The initial excuse for cutting out the commandments is that, “We get it.” “Let’s now move on with life.” The longer message by the Church, amplified in that ancient ritual is no longer necessary to today’s times, some say. This is where human stupidity enters in. This is where human arrogance is manifested. For the sake of brevity, we cut corners. All we have done is to make the inroads toward worshipping other images. By shortening our time in church, we simply reposition our time elsewhere. Why is it for so many that Church on Sunday is an obligation, yet hours spent on the field of sports, the libraries of education, the resort clubs of relaxation and the hammock in the backyard, are justified and preferred? Perhaps it makes life easier, more comfortable, this way? From sundown on Saturday to sundown on Sunday, only the Lord shall we worship. Only the Lord shall we devote our humanity. So how do we deal with this in our busy schedules? What is the solution to this problem so that we are inclined to keep His commandments? First, don’t say one thing and do another. ]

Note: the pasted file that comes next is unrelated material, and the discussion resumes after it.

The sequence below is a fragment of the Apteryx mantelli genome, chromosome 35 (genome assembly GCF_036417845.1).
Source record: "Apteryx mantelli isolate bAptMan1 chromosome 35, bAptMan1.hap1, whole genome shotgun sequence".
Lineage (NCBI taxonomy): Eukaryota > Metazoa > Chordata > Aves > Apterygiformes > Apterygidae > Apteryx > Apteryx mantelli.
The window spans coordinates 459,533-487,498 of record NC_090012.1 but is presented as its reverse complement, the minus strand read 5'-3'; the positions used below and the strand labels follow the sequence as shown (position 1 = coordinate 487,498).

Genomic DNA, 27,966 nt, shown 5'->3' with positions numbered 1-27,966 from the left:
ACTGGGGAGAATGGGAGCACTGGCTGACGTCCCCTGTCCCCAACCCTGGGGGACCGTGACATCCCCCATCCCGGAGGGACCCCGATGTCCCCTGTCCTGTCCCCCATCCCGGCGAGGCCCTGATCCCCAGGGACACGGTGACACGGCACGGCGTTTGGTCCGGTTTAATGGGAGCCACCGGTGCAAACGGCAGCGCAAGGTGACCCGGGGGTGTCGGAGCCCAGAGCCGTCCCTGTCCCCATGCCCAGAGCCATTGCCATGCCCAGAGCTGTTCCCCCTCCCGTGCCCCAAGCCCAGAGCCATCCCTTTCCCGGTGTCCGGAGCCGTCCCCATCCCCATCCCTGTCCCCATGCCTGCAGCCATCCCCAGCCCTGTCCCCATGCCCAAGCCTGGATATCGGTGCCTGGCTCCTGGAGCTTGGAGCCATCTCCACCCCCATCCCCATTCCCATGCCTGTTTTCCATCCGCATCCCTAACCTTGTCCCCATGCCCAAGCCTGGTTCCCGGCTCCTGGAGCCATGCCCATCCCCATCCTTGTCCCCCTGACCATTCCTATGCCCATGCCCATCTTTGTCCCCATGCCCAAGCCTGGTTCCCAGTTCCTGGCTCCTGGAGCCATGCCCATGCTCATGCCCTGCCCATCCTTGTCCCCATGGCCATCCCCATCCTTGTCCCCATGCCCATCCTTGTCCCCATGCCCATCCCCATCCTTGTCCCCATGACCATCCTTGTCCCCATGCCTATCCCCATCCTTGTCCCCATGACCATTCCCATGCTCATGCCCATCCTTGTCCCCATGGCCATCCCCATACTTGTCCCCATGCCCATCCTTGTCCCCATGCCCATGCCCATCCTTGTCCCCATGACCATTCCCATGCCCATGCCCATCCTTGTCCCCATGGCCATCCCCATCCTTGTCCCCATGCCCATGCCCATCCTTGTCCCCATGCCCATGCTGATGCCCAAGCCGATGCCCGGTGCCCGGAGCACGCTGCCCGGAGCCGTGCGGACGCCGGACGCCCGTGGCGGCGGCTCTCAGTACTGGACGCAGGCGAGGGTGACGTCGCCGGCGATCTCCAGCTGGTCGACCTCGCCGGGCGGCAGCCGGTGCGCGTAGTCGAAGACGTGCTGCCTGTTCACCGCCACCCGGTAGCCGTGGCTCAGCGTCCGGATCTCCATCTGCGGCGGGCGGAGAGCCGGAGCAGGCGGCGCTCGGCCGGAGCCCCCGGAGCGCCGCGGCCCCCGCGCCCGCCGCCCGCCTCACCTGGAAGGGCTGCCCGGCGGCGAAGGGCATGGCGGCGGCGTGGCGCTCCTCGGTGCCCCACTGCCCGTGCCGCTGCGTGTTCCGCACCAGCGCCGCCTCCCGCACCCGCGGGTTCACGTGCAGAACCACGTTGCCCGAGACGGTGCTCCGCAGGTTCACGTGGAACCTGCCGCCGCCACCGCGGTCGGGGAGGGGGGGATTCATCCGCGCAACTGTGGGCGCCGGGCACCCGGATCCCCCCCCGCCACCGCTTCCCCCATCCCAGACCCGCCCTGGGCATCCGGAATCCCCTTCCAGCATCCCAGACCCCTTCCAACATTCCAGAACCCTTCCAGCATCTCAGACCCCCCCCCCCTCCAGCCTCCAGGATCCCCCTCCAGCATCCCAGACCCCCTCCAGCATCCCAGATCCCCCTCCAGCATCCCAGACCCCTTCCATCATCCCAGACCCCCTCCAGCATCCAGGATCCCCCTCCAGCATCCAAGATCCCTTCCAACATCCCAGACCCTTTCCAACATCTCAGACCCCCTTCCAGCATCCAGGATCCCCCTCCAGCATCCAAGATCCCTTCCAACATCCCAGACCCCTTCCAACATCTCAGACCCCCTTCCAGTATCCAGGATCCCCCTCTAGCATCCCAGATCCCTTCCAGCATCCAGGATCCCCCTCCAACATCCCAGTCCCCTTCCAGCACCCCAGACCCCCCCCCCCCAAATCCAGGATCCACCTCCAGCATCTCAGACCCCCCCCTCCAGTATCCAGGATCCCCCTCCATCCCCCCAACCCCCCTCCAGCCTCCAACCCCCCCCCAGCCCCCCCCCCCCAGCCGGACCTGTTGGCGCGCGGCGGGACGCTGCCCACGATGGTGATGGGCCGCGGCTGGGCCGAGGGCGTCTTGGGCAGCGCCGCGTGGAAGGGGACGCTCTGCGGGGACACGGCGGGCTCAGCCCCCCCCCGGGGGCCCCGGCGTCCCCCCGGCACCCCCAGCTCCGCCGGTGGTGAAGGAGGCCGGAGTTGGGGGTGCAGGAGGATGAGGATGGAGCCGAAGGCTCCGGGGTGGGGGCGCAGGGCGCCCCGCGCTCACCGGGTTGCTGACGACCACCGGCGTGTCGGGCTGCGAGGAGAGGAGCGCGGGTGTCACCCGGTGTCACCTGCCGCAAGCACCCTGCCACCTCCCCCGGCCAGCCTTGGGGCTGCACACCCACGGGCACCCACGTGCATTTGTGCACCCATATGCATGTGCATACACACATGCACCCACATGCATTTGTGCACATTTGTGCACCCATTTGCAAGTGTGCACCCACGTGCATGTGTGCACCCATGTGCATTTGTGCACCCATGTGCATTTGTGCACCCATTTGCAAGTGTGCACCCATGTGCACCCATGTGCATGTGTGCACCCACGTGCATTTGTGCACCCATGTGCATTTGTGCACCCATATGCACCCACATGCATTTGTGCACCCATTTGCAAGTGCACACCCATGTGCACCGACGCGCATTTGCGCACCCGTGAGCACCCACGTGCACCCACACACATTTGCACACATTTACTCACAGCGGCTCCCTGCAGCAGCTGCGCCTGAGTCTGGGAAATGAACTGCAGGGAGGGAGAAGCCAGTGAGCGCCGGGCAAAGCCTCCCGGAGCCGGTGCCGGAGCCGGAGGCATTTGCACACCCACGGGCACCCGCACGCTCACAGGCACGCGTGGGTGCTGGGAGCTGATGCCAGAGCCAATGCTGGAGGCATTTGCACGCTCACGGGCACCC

One day, a woman pulled up to a red light behind another car. The driver of the car in front of her was talking on his cell phone, and shuffling through some papers on the seat beside him. The light turned green, but the man didn't notice. The woman began pounding on her steering wheel and yelling at the man to move. The man still didn't move. The woman went ballistic inside her car, ranting and raving at the man, pounding on her steering wheel and dashboard. The light turned yellow. The woman blew the car's horn repeatedly, as she yelled and screamed curses at the man. The man finally noticed the commotion. He looked up, saw the yellow light, and accelerated through the intersection just as the light turned red. The woman was beside herself, screaming in frustration as she missed her chance to get through the intersection. As she was still in mid-rant she heard a tap on her window and looked into the face of a very serious looking policeman.